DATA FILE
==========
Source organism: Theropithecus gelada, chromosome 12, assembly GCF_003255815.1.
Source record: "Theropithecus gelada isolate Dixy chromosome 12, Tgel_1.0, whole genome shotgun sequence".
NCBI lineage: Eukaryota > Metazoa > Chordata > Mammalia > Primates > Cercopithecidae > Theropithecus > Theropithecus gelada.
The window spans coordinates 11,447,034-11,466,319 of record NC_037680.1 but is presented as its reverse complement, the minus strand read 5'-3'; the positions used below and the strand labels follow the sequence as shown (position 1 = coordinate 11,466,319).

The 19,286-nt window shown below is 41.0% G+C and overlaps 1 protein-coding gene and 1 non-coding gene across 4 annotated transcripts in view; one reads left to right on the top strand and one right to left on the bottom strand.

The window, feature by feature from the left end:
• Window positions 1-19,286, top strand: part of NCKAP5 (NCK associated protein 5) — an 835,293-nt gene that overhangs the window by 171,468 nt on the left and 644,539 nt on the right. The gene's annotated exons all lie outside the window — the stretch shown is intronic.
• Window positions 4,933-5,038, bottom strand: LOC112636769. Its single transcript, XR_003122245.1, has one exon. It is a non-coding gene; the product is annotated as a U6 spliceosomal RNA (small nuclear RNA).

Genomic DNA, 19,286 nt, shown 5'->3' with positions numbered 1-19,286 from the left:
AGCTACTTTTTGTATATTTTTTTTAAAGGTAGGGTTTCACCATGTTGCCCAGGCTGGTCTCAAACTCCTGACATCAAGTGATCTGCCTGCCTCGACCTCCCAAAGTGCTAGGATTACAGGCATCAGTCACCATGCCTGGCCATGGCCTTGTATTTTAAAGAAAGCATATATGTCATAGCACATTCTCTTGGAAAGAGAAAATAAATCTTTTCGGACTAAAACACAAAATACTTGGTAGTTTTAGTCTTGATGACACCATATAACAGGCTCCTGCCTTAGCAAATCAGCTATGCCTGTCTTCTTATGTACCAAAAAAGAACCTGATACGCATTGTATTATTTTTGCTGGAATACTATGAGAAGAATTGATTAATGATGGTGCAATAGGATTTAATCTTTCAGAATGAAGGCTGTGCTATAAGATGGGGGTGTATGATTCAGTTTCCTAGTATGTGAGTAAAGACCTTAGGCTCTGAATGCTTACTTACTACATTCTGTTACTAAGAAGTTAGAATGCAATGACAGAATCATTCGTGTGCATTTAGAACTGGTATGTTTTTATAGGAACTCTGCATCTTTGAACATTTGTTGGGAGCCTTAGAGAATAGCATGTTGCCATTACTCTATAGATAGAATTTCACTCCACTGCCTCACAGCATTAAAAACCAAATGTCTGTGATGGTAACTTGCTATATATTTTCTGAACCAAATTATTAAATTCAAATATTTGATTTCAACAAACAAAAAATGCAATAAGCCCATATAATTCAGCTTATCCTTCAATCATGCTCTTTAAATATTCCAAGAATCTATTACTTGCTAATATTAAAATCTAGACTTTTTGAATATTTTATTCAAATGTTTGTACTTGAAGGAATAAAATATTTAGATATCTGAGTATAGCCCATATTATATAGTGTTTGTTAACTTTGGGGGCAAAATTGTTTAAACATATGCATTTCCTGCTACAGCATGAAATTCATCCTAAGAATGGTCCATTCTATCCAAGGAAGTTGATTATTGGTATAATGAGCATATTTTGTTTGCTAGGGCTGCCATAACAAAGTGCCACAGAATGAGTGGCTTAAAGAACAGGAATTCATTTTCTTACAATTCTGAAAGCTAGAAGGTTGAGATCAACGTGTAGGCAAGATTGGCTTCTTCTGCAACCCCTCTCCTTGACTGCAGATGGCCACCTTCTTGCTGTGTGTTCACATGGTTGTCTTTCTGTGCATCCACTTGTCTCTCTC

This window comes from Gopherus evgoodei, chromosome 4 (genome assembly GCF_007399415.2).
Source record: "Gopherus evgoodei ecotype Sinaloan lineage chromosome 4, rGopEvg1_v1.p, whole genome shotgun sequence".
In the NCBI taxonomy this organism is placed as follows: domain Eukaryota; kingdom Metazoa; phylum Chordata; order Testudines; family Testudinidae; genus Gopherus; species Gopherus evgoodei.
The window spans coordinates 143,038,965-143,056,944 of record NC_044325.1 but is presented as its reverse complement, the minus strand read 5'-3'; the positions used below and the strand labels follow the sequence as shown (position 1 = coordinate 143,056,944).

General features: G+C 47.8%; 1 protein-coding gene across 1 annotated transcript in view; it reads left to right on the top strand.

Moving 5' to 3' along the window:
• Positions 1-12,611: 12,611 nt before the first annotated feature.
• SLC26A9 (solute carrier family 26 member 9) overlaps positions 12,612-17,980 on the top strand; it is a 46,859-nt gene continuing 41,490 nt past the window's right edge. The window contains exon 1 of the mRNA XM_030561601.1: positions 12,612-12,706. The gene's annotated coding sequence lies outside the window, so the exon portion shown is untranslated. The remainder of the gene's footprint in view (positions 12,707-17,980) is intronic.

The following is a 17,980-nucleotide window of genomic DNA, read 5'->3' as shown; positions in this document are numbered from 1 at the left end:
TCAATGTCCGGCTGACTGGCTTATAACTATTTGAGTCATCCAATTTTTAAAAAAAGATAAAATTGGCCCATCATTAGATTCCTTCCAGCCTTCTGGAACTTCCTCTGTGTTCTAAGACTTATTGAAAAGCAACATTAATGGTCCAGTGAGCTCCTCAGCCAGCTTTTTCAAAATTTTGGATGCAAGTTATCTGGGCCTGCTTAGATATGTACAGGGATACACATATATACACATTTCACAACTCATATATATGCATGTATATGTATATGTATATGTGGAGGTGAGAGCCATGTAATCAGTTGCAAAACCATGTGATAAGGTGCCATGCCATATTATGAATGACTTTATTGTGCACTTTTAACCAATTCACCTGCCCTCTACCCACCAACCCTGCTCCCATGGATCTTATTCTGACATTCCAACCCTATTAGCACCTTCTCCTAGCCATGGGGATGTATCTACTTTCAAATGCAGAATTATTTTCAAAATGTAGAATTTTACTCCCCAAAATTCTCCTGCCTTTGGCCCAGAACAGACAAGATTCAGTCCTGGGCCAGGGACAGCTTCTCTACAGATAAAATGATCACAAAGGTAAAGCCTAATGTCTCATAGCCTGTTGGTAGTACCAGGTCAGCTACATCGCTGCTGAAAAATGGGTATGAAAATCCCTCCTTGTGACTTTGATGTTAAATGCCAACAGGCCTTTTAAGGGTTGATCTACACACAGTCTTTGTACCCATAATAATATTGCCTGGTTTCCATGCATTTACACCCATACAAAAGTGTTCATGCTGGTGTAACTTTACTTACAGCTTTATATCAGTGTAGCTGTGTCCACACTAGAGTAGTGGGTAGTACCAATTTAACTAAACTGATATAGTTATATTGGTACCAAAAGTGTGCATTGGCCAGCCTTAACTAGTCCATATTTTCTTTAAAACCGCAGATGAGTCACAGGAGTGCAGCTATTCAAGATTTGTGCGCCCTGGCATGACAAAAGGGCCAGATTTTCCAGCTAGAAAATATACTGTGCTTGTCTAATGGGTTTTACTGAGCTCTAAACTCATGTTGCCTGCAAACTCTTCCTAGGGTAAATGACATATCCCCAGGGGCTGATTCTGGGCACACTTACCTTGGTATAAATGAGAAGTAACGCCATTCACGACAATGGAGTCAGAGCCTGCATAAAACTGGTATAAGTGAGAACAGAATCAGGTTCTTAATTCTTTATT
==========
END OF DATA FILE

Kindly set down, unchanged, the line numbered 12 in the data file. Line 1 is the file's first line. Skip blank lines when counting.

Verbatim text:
Source record: "Gopherus evgoodei ecotype Sinaloan lineage chromosome 4, rGopEvg1_v1.p, whole genome shotgun sequence".